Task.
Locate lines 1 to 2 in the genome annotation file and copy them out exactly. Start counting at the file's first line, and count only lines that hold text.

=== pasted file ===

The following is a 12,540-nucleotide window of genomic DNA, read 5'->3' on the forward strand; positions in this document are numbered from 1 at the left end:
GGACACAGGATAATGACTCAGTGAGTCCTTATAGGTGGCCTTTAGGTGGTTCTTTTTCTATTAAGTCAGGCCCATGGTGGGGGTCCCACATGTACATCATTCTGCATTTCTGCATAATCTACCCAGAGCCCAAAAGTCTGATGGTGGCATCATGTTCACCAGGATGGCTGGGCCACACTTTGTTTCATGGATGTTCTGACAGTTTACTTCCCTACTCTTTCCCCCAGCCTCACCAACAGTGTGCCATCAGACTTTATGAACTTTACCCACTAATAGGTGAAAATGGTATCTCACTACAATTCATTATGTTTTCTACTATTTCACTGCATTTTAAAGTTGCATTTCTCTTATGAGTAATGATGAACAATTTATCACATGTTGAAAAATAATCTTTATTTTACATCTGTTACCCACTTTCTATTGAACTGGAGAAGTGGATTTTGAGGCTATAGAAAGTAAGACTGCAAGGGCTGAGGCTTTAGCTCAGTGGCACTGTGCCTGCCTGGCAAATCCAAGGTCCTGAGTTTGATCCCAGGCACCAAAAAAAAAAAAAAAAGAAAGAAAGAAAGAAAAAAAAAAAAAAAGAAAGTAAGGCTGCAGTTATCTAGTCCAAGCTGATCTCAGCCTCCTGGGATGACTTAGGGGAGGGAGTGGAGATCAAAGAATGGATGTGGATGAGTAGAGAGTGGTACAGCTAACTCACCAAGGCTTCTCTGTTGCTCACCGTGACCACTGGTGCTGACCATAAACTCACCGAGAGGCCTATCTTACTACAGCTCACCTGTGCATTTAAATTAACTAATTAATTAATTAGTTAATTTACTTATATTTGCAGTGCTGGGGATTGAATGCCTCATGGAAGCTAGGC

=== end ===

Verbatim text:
The following is a 12,540-nucleotide window of genomic DNA, read 5'->3' on the forward strand; positions in this document are numbered from 1 at the left end:
GGACACAGGATAATGACTCAGTGAGTCCTTATAGGTGGCCTTTAGGTGGTTCTTTTTCTATTAAGTCAGGCCCATGGTGGGGGTCCCACATGTACATCATTCTGCATTTCTGCATAATCTACCCAGAGCCCAAAAGTCTGATGGTGGCATCATGTTCACCAGGATGGCTGGGCCACACTTTGTTTCATGGATGTTCTGACAGTTTACTTCCCTACTCTTTCCCCCAGCCTCACCAACAGTGTGCCATCAGACTTTATGAACTTTACCCACTAATAGGTGAAAATGGTATCTCACTACAATTCATTATGTTTTCTACTATTTCACTGCATTTTAAAGTTGCATTTCTCTTATGAGTAATGATGAACAATTTATCACATGTTGAAAAATAATCTTTATTTTACATCTGTTACCCACTTTCTATTGAACTGGAGAAGTGGATTTTGAGGCTATAGAAAGTAAGACTGCAAGGGCTGAGGCTTTAGCTCAGTGGCACTGTGCCTGCCTGGCAAATCCAAGGTCCTGAGTTTGATCCCAGGCACCAAAAAAAAAAAAAAAAGAAAGAAAGAAAGAAAAAAAAAAAAAAAGAAAGTAAGGCTGCAGTTATCTAGTCCAAGCTGATCTCAGCCTCCTGGGATGACTTAGGGGAGGGAGTGGAGATCAAAGAATGGATGTGGATGAGTAGAGAGTGGTACAGCTAACTCACCAAGGCTTCTCTGTTGCTCACCGTGACCACTGGTGCTGACCATAAACTCACCGAGAGGCCTATCTTACTACAGCTCACCTGTGCATTTAAATTAACTAATTAATTAATTAGTTAATTTACTTATATTTGCAGTGCTGGGGATTGAATGCCTCATGGAAGCTAGGC